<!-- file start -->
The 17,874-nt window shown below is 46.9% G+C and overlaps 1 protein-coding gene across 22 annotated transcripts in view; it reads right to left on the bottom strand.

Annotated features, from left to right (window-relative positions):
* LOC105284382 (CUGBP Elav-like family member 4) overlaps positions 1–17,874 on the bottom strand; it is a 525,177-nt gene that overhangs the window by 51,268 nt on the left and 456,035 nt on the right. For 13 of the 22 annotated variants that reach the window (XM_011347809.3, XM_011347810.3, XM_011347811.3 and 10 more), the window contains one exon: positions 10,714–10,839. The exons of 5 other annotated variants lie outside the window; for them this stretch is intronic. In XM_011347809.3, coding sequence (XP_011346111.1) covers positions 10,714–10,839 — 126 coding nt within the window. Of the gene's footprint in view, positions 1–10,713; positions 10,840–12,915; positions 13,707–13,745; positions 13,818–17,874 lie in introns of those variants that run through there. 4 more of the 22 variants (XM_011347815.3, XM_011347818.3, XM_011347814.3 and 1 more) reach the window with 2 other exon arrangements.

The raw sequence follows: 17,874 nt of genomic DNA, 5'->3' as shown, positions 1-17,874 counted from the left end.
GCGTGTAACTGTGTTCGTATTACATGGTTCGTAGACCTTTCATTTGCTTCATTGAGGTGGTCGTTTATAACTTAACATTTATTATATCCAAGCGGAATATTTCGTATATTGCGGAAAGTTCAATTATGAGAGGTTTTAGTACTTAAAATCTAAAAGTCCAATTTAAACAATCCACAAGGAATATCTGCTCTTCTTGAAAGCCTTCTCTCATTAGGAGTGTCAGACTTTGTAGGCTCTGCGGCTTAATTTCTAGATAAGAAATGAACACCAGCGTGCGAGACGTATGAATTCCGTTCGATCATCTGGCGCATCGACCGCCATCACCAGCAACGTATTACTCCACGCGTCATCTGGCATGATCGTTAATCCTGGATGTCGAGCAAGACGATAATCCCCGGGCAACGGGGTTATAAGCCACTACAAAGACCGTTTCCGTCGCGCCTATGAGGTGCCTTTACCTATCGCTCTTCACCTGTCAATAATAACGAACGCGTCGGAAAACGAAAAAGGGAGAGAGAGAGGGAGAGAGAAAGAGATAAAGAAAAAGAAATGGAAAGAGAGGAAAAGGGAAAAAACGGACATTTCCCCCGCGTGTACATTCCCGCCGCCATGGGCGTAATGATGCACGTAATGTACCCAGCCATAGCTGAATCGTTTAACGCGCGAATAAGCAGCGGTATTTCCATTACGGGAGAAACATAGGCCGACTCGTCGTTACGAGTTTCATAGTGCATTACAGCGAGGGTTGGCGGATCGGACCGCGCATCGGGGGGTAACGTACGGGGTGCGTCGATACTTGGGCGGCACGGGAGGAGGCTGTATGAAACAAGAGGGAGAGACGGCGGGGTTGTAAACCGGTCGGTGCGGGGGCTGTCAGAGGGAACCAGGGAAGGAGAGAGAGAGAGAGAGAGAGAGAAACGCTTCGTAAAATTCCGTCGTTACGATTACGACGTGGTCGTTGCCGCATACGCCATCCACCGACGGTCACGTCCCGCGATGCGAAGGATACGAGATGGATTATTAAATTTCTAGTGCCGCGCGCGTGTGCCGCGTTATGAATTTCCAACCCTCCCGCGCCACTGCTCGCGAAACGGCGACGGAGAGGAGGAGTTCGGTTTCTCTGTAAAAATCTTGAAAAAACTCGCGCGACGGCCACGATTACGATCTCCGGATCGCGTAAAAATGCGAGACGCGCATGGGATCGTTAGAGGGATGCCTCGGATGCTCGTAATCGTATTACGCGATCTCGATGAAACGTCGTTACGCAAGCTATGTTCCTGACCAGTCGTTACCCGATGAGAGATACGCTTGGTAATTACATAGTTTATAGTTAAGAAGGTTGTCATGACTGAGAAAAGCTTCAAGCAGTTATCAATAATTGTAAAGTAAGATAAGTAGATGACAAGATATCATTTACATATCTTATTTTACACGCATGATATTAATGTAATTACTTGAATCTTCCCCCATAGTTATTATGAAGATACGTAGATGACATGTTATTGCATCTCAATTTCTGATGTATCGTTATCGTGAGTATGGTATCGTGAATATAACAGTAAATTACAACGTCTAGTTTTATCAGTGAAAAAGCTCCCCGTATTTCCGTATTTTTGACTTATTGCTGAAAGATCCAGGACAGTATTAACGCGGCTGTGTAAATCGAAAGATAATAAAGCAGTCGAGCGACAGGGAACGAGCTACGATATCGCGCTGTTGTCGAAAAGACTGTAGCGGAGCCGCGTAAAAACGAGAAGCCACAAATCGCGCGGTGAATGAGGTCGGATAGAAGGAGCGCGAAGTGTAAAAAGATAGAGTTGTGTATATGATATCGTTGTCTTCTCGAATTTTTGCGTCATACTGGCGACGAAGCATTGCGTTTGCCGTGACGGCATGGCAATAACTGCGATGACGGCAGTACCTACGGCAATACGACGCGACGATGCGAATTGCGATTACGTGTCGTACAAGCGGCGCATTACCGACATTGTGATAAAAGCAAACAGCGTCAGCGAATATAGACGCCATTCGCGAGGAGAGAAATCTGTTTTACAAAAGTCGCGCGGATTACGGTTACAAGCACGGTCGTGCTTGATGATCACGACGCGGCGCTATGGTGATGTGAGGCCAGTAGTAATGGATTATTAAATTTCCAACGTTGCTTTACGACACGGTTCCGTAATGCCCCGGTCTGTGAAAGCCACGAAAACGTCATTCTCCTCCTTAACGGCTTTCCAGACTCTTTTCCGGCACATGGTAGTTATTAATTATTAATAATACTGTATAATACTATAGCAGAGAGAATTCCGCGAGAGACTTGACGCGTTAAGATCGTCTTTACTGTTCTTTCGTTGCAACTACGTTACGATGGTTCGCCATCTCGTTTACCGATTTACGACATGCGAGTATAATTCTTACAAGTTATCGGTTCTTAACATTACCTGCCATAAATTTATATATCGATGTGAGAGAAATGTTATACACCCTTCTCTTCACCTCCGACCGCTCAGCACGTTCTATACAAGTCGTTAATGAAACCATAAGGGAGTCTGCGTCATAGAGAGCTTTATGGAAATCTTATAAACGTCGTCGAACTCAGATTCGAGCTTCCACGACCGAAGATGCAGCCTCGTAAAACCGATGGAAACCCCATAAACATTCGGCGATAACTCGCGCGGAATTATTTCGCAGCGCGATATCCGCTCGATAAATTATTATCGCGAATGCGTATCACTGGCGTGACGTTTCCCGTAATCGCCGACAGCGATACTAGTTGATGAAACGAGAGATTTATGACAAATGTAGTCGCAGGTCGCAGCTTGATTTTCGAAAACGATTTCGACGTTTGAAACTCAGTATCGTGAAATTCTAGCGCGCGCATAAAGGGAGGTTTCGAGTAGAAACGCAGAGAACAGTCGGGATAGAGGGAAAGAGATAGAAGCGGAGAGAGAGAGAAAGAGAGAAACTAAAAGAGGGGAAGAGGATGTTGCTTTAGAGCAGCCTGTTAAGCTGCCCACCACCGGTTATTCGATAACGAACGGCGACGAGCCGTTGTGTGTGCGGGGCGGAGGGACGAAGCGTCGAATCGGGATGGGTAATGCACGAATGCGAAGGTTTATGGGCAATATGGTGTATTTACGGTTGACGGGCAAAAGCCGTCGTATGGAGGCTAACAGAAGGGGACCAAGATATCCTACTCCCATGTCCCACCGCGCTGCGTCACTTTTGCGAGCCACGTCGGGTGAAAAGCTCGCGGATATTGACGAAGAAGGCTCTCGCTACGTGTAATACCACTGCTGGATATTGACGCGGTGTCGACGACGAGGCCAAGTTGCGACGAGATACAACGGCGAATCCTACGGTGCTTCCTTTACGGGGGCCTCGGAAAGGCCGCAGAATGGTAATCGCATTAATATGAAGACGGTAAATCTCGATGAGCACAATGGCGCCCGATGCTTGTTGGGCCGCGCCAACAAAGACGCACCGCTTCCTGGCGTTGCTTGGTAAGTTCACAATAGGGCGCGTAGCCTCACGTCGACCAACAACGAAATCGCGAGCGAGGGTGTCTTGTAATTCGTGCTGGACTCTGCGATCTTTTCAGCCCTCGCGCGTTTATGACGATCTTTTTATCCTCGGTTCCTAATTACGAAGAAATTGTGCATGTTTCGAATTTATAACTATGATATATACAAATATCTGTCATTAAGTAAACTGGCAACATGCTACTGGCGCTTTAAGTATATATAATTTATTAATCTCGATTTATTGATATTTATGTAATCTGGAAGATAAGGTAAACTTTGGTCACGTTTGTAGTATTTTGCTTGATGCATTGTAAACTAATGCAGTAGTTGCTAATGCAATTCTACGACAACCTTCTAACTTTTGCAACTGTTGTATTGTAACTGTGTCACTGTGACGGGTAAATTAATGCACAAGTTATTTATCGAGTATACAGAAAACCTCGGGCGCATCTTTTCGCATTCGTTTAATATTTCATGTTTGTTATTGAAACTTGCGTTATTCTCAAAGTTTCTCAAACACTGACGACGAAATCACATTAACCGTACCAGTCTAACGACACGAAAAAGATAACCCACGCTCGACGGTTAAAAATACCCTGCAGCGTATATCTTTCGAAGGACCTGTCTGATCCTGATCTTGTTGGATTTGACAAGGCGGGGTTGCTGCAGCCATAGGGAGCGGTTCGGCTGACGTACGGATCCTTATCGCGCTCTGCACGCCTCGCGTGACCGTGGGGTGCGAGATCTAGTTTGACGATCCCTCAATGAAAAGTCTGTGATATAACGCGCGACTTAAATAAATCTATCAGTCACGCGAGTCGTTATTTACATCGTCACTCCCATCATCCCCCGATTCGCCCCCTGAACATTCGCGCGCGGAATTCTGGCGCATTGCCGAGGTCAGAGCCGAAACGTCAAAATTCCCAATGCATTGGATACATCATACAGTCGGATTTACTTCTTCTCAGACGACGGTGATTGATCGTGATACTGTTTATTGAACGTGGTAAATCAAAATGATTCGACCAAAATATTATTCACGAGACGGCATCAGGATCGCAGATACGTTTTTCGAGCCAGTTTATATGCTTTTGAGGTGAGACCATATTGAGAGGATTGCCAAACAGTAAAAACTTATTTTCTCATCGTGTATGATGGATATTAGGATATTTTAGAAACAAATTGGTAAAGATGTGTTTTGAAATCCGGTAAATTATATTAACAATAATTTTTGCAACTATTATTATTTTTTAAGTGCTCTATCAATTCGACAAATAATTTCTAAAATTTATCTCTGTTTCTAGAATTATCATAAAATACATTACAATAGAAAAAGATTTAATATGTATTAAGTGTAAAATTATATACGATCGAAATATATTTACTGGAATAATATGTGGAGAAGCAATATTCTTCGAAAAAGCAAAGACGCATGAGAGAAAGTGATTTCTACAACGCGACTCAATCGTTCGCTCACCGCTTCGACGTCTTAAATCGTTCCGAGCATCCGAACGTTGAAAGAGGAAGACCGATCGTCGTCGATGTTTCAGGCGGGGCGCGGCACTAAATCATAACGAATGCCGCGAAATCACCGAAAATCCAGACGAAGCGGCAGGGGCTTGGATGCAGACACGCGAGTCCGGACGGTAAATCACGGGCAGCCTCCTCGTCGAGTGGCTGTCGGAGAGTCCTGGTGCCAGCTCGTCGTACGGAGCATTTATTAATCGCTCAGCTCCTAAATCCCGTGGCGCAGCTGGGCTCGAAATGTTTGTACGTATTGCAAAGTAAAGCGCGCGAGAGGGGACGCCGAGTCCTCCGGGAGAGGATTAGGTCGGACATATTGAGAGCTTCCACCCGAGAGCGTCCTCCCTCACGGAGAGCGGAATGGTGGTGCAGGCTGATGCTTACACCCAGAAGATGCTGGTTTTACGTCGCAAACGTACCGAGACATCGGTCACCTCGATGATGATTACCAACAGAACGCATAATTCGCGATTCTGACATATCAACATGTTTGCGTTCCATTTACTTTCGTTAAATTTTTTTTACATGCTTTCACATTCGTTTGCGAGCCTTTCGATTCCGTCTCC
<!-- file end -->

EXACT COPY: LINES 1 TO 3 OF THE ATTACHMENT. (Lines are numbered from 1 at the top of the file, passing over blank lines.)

The 17,874-nt window shown below is 46.9% G+C and overlaps 1 protein-coding gene across 22 annotated transcripts in view; it reads right to left on the bottom strand.

Annotated features, from left to right (window-relative positions):
* LOC105284382 (CUGBP Elav-like family member 4) overlaps positions 1–17,874 on the bottom strand; it is a 525,177-nt gene that overhangs the window by 51,268 nt on the left and 456,035 nt on the right. For 13 of the 22 annotated variants that reach the window (XM_011347809.3, XM_011347810.3, XM_011347811.3 and 10 more), the window contains one exon: positions 10,714–10,839. The exons of 5 other annotated variants lie outside the window; for them this stretch is intronic. In XM_011347809.3, coding sequence (XP_011346111.1) covers positions 10,714–10,839 — 126 coding nt within the window. Of the gene's footprint in view, positions 1–10,713; positions 10,840–12,915; positions 13,707–13,745; positions 13,818–17,874 lie in introns of those variants that run through there. 4 more of the 22 variants (XM_011347815.3, XM_011347818.3, XM_011347814.3 and 1 more) reach the window with 2 other exon arrangements.